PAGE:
In Seattle, a House with a Face and Tons of Colorful Character

Photos by Ed Sozinho
exterior
credit: Ed Sozinho

You can say a home has "character." But how many actually look like characters? Take this townhouse in Seattle, called the "Big Mouth House," which got its name after a colleague jokingly sent owners Kailin Gregga and Steven Lazen a pic of the home edited to look like the Japanese character Domo.

Architects themselves, Gregga of Best Practice Architecture and Lazen worked with Rob Humble of Hybrid Architecture to create a simple and open living space. "We were also very interested in incorporating a studio space on the lower level with its own access door, to act as guest quarters for friends and family, but could potentially be used as a short-term rental if desired," Gregga told Hunker.

The team's concept began with a white box interior that could feature pops of bright color. But the challenge was in budget, so they looked to low-cost ways to have fun: "The tile in all the bathrooms and kitchen is very inexpensive, readily available tile but either livened up with colorful grout, or deployed in interesting ways," Gregga said.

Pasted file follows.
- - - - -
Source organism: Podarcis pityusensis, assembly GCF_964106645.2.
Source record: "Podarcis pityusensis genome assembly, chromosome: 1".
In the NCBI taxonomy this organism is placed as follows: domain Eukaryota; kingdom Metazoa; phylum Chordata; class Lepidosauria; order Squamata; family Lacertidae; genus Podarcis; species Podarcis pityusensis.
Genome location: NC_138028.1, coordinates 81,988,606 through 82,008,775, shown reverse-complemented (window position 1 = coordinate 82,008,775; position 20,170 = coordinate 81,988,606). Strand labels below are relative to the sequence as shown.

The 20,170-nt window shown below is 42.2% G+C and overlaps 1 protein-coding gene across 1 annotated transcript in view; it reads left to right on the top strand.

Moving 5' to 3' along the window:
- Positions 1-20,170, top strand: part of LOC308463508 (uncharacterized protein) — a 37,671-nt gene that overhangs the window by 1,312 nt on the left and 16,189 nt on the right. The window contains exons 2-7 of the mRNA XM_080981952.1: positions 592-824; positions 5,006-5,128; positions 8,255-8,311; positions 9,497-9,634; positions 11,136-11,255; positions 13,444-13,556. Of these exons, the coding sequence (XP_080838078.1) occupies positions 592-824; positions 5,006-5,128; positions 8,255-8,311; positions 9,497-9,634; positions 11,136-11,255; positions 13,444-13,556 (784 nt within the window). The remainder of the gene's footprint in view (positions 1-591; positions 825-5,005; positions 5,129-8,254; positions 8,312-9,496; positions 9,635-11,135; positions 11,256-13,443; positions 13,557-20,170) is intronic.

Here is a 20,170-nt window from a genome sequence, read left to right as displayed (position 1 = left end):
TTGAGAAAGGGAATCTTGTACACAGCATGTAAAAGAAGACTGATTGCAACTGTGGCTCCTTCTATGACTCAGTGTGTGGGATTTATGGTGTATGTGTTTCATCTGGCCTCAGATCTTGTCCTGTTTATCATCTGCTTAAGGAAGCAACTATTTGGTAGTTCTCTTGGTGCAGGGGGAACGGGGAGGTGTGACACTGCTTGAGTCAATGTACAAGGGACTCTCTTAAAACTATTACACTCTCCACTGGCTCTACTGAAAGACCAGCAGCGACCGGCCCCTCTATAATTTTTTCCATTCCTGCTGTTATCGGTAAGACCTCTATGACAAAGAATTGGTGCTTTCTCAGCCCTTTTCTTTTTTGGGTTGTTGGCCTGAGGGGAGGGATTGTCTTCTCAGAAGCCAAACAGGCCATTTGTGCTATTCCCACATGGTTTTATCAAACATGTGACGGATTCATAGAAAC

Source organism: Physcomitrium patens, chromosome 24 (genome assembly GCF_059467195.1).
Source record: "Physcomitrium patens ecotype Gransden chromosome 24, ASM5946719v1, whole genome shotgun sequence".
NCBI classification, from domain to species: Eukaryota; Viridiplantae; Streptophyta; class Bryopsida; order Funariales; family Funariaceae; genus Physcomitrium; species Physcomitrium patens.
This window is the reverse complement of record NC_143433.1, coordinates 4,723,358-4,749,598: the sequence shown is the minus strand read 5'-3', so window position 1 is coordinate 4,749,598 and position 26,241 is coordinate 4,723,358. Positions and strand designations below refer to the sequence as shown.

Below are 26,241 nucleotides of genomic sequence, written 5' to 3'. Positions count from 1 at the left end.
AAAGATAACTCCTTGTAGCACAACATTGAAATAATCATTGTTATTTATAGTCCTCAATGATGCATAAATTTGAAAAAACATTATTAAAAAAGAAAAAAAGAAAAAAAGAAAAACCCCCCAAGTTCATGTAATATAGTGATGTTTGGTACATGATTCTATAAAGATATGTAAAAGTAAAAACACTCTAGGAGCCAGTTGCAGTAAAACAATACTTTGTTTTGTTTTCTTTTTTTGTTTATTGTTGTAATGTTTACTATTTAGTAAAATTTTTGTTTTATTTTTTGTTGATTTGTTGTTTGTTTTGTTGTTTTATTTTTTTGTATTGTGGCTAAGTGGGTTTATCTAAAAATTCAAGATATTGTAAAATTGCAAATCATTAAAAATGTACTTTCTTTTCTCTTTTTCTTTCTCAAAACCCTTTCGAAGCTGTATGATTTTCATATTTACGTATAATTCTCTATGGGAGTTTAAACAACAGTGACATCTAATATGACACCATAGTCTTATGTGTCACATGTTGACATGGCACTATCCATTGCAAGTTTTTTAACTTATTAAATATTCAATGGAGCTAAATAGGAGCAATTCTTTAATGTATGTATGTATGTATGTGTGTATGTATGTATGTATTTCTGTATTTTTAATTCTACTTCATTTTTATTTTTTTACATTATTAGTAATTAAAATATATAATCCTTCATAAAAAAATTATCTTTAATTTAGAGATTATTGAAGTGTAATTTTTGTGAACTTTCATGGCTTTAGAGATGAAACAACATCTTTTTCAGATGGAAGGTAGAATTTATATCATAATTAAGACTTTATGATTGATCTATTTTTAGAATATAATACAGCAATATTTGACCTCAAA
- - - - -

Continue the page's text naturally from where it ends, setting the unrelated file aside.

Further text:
living room
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credit: Ed Sozinho

An extensive book (and knickknack) collection required the designers to come up with a creative storage solution for the townhome. The result is a large built-in bookcase that stretches between two floors.

kitchen
credit: Ed Sozinho

In the kitchen, brightly colored custom cabinets (by Washington-based Abodian) were painted a rainbow assortment of multiple Sherwin-Williams paints, including Rapture Blue, Coral Reef, Denim, Afternoon, Cooled Blue, Memorable Rose, and Tidewater. The vintage drafting stools and CB2 rope pendant lights temper the candy-coated look.

bedroom
credit: Ed Sozinho

Room & Board's Piper bed is outfitted in bedding from the Land of Nod artist collection. The team came up with a cost-effective solution for the floor, repurposing carpet tile samples from Interface.

staircase
credit: Ed Sozinho

A mural, commissioned by artist Sam Wood Wilson, continues to the rooftop where residents get a great view of the Seattle skyline. Each unit in the complex also has its own lower-level Accessory Dwelling Unit (ADU). Equipped with separate entrances, these ADUs can be used either as an extension of the townhome or as a rental apartment.

home office
credit: Ed Sozinho

The dining area features a funky spread of plant life, accompanied by a piece of art created by the owners.

downstairs
credit: Ed Sozinho

Downstairs in the studio space, bike storage looks so cool, it basically acts as decor. Concrete flooring gives the space a slightly more industrial vibe.


Kate Santos

Kate Santos

After interning at Dwell magazine in San Francisco, Kate began writing about arts, design and culture for other national publications. She is based in Los Angeles and San Francisco.